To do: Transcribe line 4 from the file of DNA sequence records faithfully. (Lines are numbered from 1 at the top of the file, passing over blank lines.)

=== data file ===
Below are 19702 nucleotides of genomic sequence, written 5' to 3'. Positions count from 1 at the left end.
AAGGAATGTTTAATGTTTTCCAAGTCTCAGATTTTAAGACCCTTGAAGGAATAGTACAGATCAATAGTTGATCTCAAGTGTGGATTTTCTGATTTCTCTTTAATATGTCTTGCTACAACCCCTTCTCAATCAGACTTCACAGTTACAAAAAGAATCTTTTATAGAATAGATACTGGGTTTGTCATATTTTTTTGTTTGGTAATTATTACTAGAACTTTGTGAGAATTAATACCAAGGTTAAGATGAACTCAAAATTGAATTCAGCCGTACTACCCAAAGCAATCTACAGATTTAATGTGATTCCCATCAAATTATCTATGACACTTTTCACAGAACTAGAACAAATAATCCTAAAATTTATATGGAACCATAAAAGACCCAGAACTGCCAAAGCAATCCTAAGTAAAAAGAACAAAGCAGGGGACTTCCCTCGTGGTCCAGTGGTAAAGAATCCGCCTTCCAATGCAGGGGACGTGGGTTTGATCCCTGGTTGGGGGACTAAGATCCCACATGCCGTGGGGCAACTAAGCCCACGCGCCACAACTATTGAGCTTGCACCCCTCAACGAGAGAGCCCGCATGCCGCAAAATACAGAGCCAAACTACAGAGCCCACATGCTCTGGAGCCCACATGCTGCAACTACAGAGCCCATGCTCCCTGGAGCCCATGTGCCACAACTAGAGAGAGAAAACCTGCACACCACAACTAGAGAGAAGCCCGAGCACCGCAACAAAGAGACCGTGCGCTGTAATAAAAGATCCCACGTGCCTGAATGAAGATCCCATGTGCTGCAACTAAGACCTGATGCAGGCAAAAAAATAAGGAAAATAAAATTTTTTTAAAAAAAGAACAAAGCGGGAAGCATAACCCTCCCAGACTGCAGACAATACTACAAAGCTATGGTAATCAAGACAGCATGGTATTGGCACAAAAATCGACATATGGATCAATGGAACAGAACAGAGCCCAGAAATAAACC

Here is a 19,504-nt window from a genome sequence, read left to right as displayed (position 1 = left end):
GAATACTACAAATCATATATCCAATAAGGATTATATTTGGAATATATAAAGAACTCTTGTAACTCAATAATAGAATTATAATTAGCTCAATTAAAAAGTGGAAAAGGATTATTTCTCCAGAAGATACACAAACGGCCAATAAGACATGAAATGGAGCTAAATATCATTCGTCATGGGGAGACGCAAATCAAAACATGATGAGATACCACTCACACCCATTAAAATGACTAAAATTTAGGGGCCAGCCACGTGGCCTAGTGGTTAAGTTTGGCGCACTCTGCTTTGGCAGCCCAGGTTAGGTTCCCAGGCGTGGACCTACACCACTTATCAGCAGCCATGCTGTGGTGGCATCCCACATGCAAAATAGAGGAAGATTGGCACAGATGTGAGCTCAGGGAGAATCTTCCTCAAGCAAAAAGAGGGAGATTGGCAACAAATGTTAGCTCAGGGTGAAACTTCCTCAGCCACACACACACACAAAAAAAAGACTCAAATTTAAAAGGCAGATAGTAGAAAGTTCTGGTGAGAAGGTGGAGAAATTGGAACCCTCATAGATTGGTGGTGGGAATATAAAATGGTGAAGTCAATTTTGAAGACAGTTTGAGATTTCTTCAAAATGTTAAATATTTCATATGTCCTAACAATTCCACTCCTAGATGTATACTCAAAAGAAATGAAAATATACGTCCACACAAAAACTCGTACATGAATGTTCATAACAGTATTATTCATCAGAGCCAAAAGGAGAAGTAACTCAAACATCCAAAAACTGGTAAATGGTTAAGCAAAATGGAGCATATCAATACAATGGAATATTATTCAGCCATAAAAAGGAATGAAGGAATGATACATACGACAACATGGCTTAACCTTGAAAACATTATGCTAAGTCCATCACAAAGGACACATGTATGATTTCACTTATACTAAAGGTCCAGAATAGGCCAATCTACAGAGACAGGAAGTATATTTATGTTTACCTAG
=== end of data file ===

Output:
GAATACTACAAATCATATATCCAATAAGGATTATATTTGGAATATATAAAGAACTCTTGTAACTCAATAATAGAATTATAATTAGCTCAATTAAAAAGTGGAAAAGGATTATTTCTCCAGAAGATACACAAACGGCCAATAAGACATGAAATGGAGCTAAATATCATTCGTCATGGGGAGACGCAAATCAAAACATGATGAGATACCACTCACACCCATTAAAATGACTAAAATTTAGGGGCCAGCCACGTGGCCTAGTGGTTAAGTTTGGCGCACTCTGCTTTGGCAGCCCAGGTTAGGTTCCCAGGCGTGGACCTACACCACTTATCAGCAGCCATGCTGTGGTGGCATCCCACATGCAAAATAGAGGAAGATTGGCACAGATGTGAGCTCAGGGAGAATCTTCCTCAAGCAAAAAGAGGGAGATTGGCAACAAATGTTAGCTCAGGGTGAAACTTCCTCAGCCACACACACACACAAAAAAAAGACTCAAATTTAAAAGGCAGATAGTAGAAAGTTCTGGTGAGAAGGTGGAGAAATTGGAACCCTCATAGATTGGTGGTGGGAATATAAAATGGTGAAGTCAATTTTGAAGACAGTTTGAGATTTCTTCAAAATGTTAAATATTTCATATGTCCTAACAATTCCACTCCTAGATGTATACTCAAAAGAAATGAAAATATACGTCCACACAAAAACTCGTACATGAATGTTCATAACAGTATTATTCATCAGAGCCAAAAGGAGAAGTAACTCAAACATCCAAAAACTGGTAAATGGTTAAGCAAAATGGAGCATATCAATACAATGGAATATTATTCAGCCATAAAAAGGAATGAAGGAATGATACATACGACAACATGGCTTAACCTTGAAAACATTATGCTAAGTCCATCACAAAGGACACATGTATGATTTCACTTATACTAAAGGTCCAGAATAGGCCAATCTACAGAGACAGGAAGTATATTTATGTTTACCTAG